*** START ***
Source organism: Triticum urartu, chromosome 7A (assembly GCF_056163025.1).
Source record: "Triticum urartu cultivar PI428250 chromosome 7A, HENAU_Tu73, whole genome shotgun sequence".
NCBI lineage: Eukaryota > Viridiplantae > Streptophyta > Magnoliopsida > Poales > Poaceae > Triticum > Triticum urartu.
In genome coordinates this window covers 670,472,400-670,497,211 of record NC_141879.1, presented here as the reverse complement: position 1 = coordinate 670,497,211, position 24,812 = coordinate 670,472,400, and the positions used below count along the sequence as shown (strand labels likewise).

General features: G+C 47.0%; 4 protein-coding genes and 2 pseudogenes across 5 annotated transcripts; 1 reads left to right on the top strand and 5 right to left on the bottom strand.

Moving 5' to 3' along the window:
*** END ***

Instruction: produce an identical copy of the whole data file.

Source organism: Triticum urartu, chromosome 7A (assembly GCF_056163025.1).
Source record: "Triticum urartu cultivar PI428250 chromosome 7A, HENAU_Tu73, whole genome shotgun sequence".
NCBI lineage: Eukaryota > Viridiplantae > Streptophyta > Magnoliopsida > Poales > Poaceae > Triticum > Triticum urartu.
In genome coordinates this window covers 670,472,400-670,497,211 of record NC_141879.1, presented here as the reverse complement: position 1 = coordinate 670,497,211, position 24,812 = coordinate 670,472,400, and the positions used below count along the sequence as shown (strand labels likewise).

General features: G+C 47.0%; 4 protein-coding genes and 2 pseudogenes across 5 annotated transcripts; 1 reads left to right on the top strand and 5 right to left on the bottom strand.

Moving 5' to 3' along the window: